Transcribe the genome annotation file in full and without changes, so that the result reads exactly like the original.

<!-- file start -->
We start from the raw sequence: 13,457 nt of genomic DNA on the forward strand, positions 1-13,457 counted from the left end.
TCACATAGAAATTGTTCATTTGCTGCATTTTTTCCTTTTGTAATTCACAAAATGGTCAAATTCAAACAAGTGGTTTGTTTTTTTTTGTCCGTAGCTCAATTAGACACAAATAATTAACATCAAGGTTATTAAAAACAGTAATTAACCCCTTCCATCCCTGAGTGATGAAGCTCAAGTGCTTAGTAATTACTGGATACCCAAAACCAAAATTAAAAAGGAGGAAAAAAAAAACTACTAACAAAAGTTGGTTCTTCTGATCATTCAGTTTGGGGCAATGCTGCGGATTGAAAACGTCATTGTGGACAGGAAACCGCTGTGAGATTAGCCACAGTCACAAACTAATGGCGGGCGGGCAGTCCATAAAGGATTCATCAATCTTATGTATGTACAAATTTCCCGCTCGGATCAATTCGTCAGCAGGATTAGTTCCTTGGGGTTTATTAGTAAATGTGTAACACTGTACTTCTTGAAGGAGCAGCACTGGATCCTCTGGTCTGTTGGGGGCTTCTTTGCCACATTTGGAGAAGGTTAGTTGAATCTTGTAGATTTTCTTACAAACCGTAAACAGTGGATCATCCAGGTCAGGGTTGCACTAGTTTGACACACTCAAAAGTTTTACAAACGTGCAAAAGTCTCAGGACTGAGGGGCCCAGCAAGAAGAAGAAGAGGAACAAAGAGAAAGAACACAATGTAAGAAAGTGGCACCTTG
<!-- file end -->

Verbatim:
We start from the raw sequence: 13,457 nt of genomic DNA on the forward strand, positions 1-13,457 counted from the left end.
TCACATAGAAATTGTTCATTTGCTGCATTTTTTCCTTTTGTAATTCACAAAATGGTCAAATTCAAACAAGTGGTTTGTTTTTTTTTGTCCGTAGCTCAATTAGACACAAATAATTAACATCAAGGTTATTAAAAACAGTAATTAACCCCTTCCATCCCTGAGTGATGAAGCTCAAGTGCTTAGTAATTACTGGATACCCAAAACCAAAATTAAAAAGGAGGAAAAAAAAAACTACTAACAAAAGTTGGTTCTTCTGATCATTCAGTTTGGGGCAATGCTGCGGATTGAAAACGTCATTGTGGACAGGAAACCGCTGTGAGATTAGCCACAGTCACAAACTAATGGCGGGCGGGCAGTCCATAAAGGATTCATCAATCTTATGTATGTACAAATTTCCCGCTCGGATCAATTCGTCAGCAGGATTAGTTCCTTGGGGTTTATTAGTAAATGTGTAACACTGTACTTCTTGAAGGAGCAGCACTGGATCCTCTGGTCTGTTGGGGGCTTCTTTGCCACATTTGGAGAAGGTTAGTTGAATCTTGTAGATTTTCTTACAAACCGTAAACAGTGGATCATCCAGGTCAGGGTTGCACTAGTTTGACACACTCAAAAGTTTTACAAACGTGCAAAAGTCTCAGGACTGAGGGGCCCAGCAAGAAGAAGAAGAGGAACAAAGAGAAAGAACACAATGTAAGAAAGTGGCACCTTG